Although the 17-year-old’s murder cast a dark shadow of controversy over the nation a year ago, it also shined a necessary light on the bad habit we have of merely glancing at the surface of individuals. In this particular incident, Martin’s shooter merely glanced at his race.
While racially driven murders and overt discrimination are more seldom now than they were 40 years ago, today we still see the heart of those past actions manifested in racial profiling.
As a young black male, I have experienced racial profiling. Sadly, however, I have also racially profiled others.
Whether we admit it or not, we all suffer and contribute to racism in America.
To combat this, many reformists hope that we can one day arrive at a post-racial society, where all of humanity is racially colorblind.
I pray that day never comes.
I refuse to believe that a person’s skin color is some sort of cosmic mistake that should be ignored instead of embraced.
If society reached a point where we no longer saw skin color, I’m convinced humans would still find a way to stereotype based on gender, height, shoe size or one of the million other distinctive qualities that make people different.
In order to cure racism, we must first realize that race is not our enemy—glancing is.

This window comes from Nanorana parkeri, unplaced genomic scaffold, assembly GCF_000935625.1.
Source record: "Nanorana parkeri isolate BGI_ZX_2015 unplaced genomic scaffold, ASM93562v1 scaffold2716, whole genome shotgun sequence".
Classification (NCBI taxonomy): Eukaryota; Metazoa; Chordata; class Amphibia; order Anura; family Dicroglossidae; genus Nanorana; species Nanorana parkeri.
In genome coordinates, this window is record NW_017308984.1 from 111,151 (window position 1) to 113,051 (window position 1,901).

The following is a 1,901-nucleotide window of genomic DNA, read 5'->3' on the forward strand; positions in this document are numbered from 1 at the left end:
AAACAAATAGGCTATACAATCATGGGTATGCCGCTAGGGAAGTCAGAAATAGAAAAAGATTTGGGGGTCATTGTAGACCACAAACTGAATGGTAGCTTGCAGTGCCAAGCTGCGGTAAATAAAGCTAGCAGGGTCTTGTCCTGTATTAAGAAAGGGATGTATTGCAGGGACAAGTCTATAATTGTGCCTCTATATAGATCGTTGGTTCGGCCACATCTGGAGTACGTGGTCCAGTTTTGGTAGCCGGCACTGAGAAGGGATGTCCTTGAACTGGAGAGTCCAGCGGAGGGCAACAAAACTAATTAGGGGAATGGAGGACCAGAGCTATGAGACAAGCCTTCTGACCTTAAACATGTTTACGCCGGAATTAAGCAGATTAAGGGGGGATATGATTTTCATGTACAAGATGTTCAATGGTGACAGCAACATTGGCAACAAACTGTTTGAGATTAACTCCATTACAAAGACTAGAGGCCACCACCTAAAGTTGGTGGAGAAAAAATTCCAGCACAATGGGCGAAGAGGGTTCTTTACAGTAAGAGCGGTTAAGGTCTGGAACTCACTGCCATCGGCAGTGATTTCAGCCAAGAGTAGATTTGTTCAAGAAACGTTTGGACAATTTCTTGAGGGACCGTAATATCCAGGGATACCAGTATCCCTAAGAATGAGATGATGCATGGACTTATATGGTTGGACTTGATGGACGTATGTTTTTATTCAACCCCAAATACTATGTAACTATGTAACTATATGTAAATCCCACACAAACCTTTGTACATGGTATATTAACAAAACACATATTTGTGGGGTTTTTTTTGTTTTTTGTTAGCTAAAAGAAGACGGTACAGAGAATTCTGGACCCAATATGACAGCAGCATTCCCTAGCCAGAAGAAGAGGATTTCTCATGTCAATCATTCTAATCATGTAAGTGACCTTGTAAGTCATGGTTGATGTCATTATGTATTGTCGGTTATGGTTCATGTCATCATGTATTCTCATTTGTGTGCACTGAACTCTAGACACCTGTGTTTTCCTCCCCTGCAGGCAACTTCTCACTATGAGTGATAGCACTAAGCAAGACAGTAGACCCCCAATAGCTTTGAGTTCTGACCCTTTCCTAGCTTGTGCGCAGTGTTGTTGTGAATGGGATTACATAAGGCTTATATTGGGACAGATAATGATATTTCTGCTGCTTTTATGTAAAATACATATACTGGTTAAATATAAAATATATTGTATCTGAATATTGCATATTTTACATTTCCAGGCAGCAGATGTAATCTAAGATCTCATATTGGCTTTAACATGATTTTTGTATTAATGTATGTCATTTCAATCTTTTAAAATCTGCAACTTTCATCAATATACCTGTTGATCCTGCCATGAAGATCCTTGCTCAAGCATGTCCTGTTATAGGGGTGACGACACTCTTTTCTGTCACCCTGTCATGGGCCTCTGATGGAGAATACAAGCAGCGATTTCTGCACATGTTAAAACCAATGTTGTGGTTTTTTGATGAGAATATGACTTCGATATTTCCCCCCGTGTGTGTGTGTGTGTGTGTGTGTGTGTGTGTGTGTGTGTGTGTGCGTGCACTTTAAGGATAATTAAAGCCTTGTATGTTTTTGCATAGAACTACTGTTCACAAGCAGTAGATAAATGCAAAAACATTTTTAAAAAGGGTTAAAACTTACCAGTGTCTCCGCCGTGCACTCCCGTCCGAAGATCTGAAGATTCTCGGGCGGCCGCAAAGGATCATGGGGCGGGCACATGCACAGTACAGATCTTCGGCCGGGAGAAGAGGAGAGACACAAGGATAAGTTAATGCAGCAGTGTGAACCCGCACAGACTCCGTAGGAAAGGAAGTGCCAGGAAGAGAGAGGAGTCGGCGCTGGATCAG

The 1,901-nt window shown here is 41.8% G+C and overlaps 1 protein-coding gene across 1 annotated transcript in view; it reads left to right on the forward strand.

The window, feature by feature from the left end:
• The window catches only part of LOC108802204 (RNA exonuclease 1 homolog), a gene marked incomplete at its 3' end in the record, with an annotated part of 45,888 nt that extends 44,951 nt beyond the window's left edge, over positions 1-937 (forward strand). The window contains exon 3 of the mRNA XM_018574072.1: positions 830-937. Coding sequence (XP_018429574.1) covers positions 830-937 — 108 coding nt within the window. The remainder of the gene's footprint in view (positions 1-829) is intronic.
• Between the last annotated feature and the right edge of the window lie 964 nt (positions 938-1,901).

Humans are obsessed with merely glancing at others and then placing labels on them.
Our desire to label is understandable, because labeling takes little effort. As children, labeling is the lens through which we begin to see the world.
As adults, however, labeling becomes the lens through which we begin to destroy it. Instead of attempting to understand the complexity of each human being, we have become content with merely glancing and making generalizations.
We glance at a young man’s baggy jeans thoroughly below his waist and we label him a thug; and we glance at a wise man’s snugly wrapped turban and label him a radical. But what’s the end result?
A year ago, George Zimmerman glanced at Trayvon Martin. The rest of the nation was forced to stare at the murderous implications of his glance.
Although our labeling will most likely never lead to murder, it consistently threatens to kill our common ground, which may be just as tragic.
However the solution is not to look look away. We must stare.
The only hope for racial progress, or any progress for that matter, lies in us staring.
Whether it’s at the mulatto skin of an elderly woman from El Salvador, the dark brown eyes of a man from Nairobi or the gauged ears of the teen from Oklahoma— looking deeper will only benefit us.
Honestly, I can’t imagine what society would look like if this were to happen. Maybe this is because my proposed theory is too impractical and ideal.
But maybe it is because a society that stares at the distinctiveness of each person transcends every label I could ever try to place on it.